Well, Netflix is looking for an actual return on its investment. No, they're not talking about this year's Cowboys. They're going back to the glory days when the team was actually relevant.

So get ready for stories of the White House. It'll be Aikman, it'll be Irvin, it'll be Emmett, and maybe people will watch. But it got me thinking about this year's Cowboys. If there was a docuseries featuring what this team's going to look like on and off the field this upcoming season, what is interesting about Dallas currently? Now, I don't want to skew too negative, but after all, that's how it works here at Sports Talk Radio. If I was a cynic, beyond pointing out that the Cowboys have not been to the Super Bowl in 27 years, if I wanted to point out something that I would watch, I'd like to go inside the mind of Mike McCarthy, specifically play calling in the final seconds of the last two playoff games the Cowboys have competed in. Just go back to the utter travesty that occurred against the 49ers at home in Texas.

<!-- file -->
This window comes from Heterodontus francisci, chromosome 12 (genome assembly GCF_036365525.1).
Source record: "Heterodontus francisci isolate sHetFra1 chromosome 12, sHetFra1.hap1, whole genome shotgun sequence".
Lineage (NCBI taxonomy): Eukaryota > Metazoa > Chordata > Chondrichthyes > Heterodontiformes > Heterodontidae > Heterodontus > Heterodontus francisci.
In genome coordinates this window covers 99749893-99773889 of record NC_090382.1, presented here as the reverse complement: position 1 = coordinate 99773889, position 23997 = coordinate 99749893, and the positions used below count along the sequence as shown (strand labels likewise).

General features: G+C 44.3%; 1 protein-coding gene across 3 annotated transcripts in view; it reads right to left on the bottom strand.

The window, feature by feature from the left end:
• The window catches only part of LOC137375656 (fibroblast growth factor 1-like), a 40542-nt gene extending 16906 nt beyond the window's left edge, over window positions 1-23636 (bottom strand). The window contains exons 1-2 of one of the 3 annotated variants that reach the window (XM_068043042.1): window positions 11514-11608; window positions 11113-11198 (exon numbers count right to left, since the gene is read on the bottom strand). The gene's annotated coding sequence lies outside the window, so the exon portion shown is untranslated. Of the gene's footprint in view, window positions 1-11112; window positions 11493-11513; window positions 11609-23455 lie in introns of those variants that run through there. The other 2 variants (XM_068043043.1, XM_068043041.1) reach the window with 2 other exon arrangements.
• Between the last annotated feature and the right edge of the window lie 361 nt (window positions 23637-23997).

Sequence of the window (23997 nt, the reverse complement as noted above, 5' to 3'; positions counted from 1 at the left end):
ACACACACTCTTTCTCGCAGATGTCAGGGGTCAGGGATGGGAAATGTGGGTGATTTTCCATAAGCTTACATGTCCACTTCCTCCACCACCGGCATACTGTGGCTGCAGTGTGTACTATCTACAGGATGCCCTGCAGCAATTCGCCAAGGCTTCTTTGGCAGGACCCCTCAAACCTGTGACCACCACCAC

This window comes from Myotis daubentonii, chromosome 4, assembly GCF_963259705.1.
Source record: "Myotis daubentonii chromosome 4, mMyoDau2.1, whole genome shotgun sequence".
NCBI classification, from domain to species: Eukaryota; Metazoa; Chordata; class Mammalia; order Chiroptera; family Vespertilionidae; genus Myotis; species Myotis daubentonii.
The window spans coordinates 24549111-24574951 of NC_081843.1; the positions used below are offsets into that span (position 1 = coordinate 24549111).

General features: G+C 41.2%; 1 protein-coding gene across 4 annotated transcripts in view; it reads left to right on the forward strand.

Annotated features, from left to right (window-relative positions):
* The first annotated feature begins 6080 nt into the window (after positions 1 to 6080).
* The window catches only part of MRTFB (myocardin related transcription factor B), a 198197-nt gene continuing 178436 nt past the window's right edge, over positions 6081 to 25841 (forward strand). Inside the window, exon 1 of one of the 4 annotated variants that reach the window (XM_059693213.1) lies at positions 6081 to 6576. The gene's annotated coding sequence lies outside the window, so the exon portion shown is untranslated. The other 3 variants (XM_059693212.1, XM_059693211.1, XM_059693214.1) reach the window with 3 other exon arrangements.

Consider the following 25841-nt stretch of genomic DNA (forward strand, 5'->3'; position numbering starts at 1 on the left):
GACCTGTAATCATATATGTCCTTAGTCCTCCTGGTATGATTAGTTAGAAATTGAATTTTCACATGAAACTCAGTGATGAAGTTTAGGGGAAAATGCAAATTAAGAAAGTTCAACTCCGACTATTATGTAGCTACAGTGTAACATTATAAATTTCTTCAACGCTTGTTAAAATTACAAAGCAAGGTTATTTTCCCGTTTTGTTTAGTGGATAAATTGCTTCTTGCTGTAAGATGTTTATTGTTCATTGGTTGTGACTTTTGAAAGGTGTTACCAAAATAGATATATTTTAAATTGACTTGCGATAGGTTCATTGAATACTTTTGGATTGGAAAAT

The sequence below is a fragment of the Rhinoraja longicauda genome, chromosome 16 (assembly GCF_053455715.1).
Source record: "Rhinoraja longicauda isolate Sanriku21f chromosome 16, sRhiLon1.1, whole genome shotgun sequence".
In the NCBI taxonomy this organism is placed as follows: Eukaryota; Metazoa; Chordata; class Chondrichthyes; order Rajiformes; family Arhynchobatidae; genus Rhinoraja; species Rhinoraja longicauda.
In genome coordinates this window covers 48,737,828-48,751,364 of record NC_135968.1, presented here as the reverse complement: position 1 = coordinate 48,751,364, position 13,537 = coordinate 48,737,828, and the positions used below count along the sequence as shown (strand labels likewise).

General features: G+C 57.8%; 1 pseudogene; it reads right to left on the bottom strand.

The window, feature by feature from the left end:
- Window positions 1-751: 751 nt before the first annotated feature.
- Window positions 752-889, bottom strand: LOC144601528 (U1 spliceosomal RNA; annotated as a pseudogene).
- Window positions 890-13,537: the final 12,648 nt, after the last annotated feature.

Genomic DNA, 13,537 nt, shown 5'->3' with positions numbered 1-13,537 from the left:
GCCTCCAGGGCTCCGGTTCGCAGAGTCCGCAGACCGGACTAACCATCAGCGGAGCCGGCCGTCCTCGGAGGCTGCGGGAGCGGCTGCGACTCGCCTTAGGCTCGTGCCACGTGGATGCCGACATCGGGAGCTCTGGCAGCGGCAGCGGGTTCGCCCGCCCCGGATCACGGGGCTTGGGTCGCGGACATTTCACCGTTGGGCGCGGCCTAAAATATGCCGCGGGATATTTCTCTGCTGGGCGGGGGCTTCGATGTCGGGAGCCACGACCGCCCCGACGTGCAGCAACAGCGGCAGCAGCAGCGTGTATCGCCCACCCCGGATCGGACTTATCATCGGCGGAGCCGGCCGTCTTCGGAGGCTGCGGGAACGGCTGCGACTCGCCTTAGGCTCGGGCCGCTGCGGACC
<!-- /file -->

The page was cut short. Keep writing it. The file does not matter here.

I don't have to give you all the grizzly details, but you remember how that played out, right? Remember, Mike spent his time away from the Packers coming up with this unbelievably exaggerated notion that he had embraced analytics. He was watching film of exotic offenses in his barn, and whoever hired him would get the Mike McCarthy reinvention project. Mike McCarthy version 2.0. Well, I'm not a coder, but there's still a lot of bugs with Mike McCarthy, because you saw it not only in that horrendous play that Dak was forced to run, right down the middle of the field, with tick, tick, tick, tick, tick, all the seconds coming off the clock, game over, season over. I remember Mike saying postgame with a lot of confidence, well, we've run that in practice.